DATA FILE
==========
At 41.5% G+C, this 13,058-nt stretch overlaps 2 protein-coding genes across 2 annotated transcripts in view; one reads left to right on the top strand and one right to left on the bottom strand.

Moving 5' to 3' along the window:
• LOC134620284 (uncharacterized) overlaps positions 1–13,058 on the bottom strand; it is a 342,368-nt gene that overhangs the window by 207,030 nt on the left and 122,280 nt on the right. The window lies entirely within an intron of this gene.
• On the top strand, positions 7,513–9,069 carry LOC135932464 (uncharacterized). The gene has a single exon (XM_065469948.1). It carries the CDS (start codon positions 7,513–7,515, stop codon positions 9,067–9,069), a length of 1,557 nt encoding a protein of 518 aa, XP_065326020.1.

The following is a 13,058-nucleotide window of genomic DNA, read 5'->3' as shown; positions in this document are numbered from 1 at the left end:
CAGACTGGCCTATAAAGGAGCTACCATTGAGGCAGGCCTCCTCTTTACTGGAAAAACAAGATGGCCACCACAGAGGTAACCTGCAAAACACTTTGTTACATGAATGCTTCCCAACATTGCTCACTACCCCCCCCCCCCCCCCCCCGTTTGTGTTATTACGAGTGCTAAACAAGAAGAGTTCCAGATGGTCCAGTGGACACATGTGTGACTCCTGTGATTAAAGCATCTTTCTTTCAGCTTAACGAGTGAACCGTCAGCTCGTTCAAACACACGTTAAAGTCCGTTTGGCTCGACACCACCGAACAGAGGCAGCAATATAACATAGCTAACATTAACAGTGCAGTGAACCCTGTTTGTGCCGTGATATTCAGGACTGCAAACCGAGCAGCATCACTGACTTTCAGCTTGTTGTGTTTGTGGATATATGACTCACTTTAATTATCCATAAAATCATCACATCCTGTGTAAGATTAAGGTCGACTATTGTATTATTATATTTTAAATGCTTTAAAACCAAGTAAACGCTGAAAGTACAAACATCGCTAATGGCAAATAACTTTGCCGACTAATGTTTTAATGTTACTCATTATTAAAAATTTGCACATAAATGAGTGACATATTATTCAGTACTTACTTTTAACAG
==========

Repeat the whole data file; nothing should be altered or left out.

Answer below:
At 41.5% G+C, this 13,058-nt stretch overlaps 2 protein-coding genes across 2 annotated transcripts in view; one reads left to right on the top strand and one right to left on the bottom strand.

Moving 5' to 3' along the window:
• LOC134620284 (uncharacterized) overlaps positions 1–13,058 on the bottom strand; it is a 342,368-nt gene that overhangs the window by 207,030 nt on the left and 122,280 nt on the right. The window lies entirely within an intron of this gene.
• On the top strand, positions 7,513–9,069 carry LOC135932464 (uncharacterized). The gene has a single exon (XM_065469948.1). It carries the CDS (start codon positions 7,513–7,515, stop codon positions 9,067–9,069), a length of 1,557 nt encoding a protein of 518 aa, XP_065326020.1.

The following is a 13,058-nucleotide window of genomic DNA, read 5'->3' as shown; positions in this document are numbered from 1 at the left end:
CAGACTGGCCTATAAAGGAGCTACCATTGAGGCAGGCCTCCTCTTTACTGGAAAAACAAGATGGCCACCACAGAGGTAACCTGCAAAACACTTTGTTACATGAATGCTTCCCAACATTGCTCACTACCCCCCCCCCCCCCCCCCCGTTTGTGTTATTACGAGTGCTAAACAAGAAGAGTTCCAGATGGTCCAGTGGACACATGTGTGACTCCTGTGATTAAAGCATCTTTCTTTCAGCTTAACGAGTGAACCGTCAGCTCGTTCAAACACACGTTAAAGTCCGTTTGGCTCGACACCACCGAACAGAGGCAGCAATATAACATAGCTAACATTAACAGTGCAGTGAACCCTGTTTGTGCCGTGATATTCAGGACTGCAAACCGAGCAGCATCACTGACTTTCAGCTTGTTGTGTTTGTGGATATATGACTCACTTTAATTATCCATAAAATCATCACATCCTGTGTAAGATTAAGGTCGACTATTGTATTATTATATTTTAAATGCTTTAAAACCAAGTAAACGCTGAAAGTACAAACATCGCTAATGGCAAATAACTTTGCCGACTAATGTTTTAATGTTACTCATTATTAAAAATTTGCACATAAATGAGTGACATATTATTCAGTACTTACTTTTAACAG